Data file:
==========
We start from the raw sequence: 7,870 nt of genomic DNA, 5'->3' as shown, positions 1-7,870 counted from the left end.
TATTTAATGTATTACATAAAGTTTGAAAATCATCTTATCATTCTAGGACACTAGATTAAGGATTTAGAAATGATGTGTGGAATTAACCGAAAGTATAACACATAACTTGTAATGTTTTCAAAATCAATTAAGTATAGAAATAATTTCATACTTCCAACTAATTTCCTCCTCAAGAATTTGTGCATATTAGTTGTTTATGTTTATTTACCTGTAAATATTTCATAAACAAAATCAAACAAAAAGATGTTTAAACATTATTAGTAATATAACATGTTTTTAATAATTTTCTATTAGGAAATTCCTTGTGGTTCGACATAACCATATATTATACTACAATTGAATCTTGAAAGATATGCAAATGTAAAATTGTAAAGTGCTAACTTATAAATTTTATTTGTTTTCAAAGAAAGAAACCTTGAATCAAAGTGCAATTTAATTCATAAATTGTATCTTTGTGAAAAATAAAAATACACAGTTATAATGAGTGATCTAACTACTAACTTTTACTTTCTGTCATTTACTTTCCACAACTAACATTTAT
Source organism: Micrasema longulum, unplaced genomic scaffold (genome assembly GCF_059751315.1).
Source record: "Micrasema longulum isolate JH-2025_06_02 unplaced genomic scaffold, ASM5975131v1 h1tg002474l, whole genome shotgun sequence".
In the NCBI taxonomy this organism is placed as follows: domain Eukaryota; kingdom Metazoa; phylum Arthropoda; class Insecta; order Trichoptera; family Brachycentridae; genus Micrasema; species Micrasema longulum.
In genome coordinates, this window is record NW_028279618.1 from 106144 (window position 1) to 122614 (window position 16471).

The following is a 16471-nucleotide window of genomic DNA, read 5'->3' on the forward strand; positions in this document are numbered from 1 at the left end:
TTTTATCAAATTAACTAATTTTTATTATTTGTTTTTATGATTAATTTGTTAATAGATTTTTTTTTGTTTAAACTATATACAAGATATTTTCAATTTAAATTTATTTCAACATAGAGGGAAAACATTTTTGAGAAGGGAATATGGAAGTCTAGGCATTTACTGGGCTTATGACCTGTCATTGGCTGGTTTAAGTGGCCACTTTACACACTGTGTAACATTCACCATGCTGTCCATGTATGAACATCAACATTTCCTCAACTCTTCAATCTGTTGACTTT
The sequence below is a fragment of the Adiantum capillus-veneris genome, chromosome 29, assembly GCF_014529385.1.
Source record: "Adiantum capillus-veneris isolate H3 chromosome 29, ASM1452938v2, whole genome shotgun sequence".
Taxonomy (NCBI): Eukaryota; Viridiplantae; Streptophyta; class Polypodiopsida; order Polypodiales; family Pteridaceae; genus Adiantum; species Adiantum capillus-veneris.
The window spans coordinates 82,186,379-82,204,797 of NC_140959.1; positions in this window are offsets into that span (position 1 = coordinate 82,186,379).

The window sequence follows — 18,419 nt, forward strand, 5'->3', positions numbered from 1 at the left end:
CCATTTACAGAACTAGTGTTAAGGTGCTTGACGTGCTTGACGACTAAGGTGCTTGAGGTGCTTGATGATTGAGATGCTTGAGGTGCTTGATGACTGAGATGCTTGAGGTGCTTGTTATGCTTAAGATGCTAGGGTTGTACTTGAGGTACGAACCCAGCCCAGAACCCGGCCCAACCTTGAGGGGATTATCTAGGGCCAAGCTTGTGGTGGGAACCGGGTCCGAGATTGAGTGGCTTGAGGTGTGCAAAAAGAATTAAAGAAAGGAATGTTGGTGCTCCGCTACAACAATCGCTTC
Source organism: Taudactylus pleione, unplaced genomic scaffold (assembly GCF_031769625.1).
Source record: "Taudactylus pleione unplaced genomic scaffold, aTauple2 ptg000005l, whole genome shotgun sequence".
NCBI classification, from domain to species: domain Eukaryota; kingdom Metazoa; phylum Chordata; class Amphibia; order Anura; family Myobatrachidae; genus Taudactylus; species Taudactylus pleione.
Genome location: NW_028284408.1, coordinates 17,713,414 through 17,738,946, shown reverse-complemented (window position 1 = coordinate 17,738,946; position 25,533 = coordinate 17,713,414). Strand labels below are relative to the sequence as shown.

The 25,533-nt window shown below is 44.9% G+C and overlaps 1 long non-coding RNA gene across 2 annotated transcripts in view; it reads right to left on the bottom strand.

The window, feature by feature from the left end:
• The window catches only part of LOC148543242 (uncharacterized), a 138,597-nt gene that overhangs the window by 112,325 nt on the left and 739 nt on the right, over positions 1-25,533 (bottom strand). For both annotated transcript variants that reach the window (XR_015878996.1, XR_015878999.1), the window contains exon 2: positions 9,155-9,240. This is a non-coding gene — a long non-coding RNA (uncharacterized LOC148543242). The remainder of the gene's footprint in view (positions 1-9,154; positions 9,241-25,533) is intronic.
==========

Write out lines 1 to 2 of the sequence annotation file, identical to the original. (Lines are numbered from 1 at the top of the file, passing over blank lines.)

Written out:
We start from the raw sequence: 7,870 nt of genomic DNA, 5'->3' as shown, positions 1-7,870 counted from the left end.
TATTTAATGTATTACATAAAGTTTGAAAATCATCTTATCATTCTAGGACACTAGATTAAGGATTTAGAAATGATGTGTGGAATTAACCGAAAGTATAACACATAACTTGTAATGTTTTCAAAATCAATTAAGTATAGAAATAATTTCATACTTCCAACTAATTTCCTCCTCAAGAATTTGTGCATATTAGTTGTTTATGTTTATTTACCTGTAAATATTTCATAAACAAAATCAAACAAAAAGATGTTTAAACATTATTAGTAATATAACATGTTTTTAATAATTTTCTATTAGGAAATTCCTTGTGGTTCGACATAACCATATATTATACTACAATTGAATCTTGAAAGATATGCAAATGTAAAATTGTAAAGTGCTAACTTATAAATTTTATTTGTTTTCAAAGAAAGAAACCTTGAATCAAAGTGCAATTTAATTCATAAATTGTATCTTTGTGAAAAATAAAAATACACAGTTATAATGAGTGATCTAACTACTAACTTTTACTTTCTGTCATTTACTTTCCACAACTAACATTTAT